Perfect media storm: What if a fire broke out at an abandoned Escondido meat market and social media, TV news went wild?

Michael Milner posted this on Instagram with the observation: "I swear the vegetarians had nothing to do with it."

Nothing like fire to spark interest in the “mainstream media” — it’s the easiest and most colorful spectacle to trot across local TV — and social media. Throw in spectacular smoke, large numbers of responders and close proximity to freeways and morning rush hour traffic and voila’, the perfect 2016 media storm.

(Updated at 4:30 p.m.)

It’s an easy story and no doubt interesting although not on the level of Brexit or Donald Trump.

However, it was a story all Escondido’s own and owning it, social media and local TV stations went bat-sh** wild Thursday morning with feeds and reports rendering the abandoned Talone Meat Market — a historic Escondido business by the way — the biggest news in the local world, Ground Zero for a social media and TV news apocalypse.

Here’s the scoop :

Just before 9 a.m. Thursday, June 30, what became a four-alarm fire broke out at the site of the old Talone Meat Market,  559 N Hale Ave., within clear sight of the Interstate 15-Highway 78 interchange.

Authorities believe four transients were inside the building when fire broke out. Two escaped and two were unaccounted for as of 1 p.m., according to Jeff Murdock, Escondido fire emergency management coordinator.

One of the transients who left the building during the fire storm, identified by NBC7 San Diego News as Larry Julien, said a group of homeless people had been living at the abandoned meat market.

“We did have initial reports when we arrived that there may be four people trapped inside,” Murdock said to NBC7. “Those are unconfirmed reports.”

At 3 p.m. Thursday, Escondido police said officials were “optimistic that several trespassers who were feared to have been trapped in the building managed to escape, based on reported sightings of them. Fire officials will conduct a search on Friday to confirm that no other persons were in the building. Until the structural integrity of the building is assured and the remaining hot spots are extinguished, no one will be permitted to enter the building.”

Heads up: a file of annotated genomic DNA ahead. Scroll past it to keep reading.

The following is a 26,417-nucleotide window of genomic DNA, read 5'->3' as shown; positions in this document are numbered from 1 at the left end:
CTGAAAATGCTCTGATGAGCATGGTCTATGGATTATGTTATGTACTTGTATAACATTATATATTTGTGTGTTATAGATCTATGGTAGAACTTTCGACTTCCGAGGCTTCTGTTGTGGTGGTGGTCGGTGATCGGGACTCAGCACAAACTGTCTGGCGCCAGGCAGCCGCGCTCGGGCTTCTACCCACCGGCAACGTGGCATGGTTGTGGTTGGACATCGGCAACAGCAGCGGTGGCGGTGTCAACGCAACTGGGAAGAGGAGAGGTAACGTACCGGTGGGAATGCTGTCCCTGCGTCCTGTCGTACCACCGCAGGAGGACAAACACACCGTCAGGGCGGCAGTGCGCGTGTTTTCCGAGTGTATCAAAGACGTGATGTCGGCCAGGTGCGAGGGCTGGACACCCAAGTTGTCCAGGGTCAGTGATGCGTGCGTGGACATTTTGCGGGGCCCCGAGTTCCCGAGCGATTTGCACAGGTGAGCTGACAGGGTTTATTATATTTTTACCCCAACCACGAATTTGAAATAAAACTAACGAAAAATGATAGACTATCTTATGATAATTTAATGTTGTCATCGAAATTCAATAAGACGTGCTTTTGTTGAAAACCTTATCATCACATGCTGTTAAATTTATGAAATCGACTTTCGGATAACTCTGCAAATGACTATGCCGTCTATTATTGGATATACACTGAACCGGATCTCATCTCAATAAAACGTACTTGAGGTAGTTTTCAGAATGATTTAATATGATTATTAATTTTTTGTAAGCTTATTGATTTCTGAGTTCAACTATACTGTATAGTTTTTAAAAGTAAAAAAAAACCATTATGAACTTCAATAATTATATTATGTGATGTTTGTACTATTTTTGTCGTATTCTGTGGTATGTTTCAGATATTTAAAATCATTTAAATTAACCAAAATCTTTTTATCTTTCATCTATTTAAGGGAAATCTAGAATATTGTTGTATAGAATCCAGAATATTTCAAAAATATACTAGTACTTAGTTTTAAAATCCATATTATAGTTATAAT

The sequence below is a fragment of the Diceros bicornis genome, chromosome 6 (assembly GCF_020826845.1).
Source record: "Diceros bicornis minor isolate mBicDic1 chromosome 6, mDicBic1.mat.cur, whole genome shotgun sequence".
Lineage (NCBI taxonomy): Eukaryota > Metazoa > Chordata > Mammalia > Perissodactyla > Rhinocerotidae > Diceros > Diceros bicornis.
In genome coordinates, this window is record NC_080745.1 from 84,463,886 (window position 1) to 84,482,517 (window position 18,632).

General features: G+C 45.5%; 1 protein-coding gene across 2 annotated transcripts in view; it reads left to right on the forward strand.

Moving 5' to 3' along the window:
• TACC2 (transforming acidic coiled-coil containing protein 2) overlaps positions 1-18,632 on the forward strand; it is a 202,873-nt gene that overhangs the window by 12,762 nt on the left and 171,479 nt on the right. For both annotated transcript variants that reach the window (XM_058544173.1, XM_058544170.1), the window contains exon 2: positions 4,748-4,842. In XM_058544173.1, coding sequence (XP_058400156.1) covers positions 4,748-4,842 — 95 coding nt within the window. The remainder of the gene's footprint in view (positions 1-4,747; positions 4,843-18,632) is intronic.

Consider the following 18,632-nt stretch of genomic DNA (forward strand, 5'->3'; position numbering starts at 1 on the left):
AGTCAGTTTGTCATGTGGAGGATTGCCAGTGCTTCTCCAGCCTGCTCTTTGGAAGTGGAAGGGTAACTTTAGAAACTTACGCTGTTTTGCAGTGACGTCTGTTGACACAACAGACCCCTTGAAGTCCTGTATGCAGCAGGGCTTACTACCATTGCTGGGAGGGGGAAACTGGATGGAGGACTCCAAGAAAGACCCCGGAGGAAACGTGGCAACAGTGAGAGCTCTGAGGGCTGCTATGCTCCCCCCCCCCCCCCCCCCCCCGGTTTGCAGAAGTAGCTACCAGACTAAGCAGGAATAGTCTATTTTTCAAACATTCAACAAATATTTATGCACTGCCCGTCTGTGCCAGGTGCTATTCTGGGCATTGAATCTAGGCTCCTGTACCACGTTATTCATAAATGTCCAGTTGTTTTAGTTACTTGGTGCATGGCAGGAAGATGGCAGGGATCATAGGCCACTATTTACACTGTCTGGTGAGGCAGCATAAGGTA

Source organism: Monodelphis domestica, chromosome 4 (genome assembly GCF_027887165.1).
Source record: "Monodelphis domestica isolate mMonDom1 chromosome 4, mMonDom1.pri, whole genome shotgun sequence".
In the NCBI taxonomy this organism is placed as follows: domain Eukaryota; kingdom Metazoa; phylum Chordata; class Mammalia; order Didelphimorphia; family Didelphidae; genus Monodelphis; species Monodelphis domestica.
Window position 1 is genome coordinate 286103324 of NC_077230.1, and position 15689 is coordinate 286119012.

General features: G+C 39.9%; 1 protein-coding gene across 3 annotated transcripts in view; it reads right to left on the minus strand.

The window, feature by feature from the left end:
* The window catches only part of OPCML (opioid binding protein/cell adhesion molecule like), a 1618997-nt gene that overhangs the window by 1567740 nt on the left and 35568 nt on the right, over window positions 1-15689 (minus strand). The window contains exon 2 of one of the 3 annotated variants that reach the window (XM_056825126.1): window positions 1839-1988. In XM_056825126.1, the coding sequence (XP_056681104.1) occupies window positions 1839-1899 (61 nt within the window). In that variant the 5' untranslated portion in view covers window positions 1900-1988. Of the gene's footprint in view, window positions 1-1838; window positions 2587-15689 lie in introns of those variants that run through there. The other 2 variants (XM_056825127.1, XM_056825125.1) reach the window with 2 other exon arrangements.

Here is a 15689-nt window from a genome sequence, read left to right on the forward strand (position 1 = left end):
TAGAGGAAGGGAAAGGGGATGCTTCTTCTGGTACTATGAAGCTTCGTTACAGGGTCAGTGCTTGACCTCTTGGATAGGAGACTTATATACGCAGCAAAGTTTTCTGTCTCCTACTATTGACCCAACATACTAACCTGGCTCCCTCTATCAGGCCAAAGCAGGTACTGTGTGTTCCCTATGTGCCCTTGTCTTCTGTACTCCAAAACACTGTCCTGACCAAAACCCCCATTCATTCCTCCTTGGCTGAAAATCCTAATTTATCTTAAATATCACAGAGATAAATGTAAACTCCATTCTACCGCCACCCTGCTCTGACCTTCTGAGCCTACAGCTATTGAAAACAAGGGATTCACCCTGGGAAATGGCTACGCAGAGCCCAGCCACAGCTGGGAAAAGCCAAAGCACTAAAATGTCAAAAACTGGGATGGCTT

Around 100 firefighters, and at least seven engine companies, from across North County responded to the fire at the 10,000-square-foot building that sat on a two-acre property.

Newly installed Escondido fire chief Russ Knowles said part of the building’s roof caved in, adding that the building’s “odd layout” also caused challenges in fighting the blaze. He termed the fight “a slow, tedious operation.”

Firefighters fought the flames that were so dangerous from exterior positions, drenching the flames with thousands of gallons of water, according to Murdock. Engine companies from Carlsbad, Deer Springs, Oceanside, San Diego, San Marcos, Valley Center and Vista assisted Escondido firefighters at the scene, officials said. Flames were extinguished shortly before noon, officials said.

Northwest portions of Escondido’s industrial district were closed to traffic. Closures included Metcalf Street, Hale Avenue, Washington at Mission avenues and Tulip Street. An I-15 on-ramp in the vicinity also was shut down. Traffic was allowed to resume around 3:30 p.m., Escondido officials said.

Power was cut off in the area. Sprinter service was stopped at the nearby Escondido Transit Center and Nordahl Sprinter station. Those services have been restored, officials said.

2006 scene at Talone Meat Market. The 80-year-old business shut down in 2008.

2006 scene at Talone Meat Market. The 80-year-old business shut down in 2008.

The sprawling Talone Meat Market, once known as Talone Packing Co., was the last standing slaughterhouse in North County. Italian brothers Henry and Mario Talone opened it during the Great Depression in the mid-1930s.

Well-known Escondido-San Marcos dairyman and business leader Arie de Jong bought the business in 2001. He shut it down in 2008.

Historical authorities said the facility was not of historical importance and it fell into disrepair and disrepute. Escondido officials, for a while, spoke about maybe putting a historical plaque at the scene, but that talk went nowhere. Meanwhile, transients occupied the space.

Social media storm

What made this fire and its aftermath most memorable, as of now pending reports of possible transient deaths or injuries, was the social media and TV news storm it generated.

Dozens of people captured real-time videos and photos, posting them en masse on social media sites ranging from Facebook, Twitter, Periscope and Instagram to the more exotic social media bundler Banjo. Even the likes of Patch woke up from it’s long local media slumber to copy the Banjo feed and re-appear like a Phoenix above the flames.

TV station news crews and helicopters descended on the scene filing breathless reports and constantly updated “breaking news” updates, each punctuated by breathless anchors ant reporters filing the latest “scoop.”

Meantime, social media was able with first-hand looks at the smoke and even flames.

Posted below is a partial look at the Banjo feed:

Large Fire Breaks Out At Market In Escondido, CA

Escondido, CA

Escondido, CA6/30/2016


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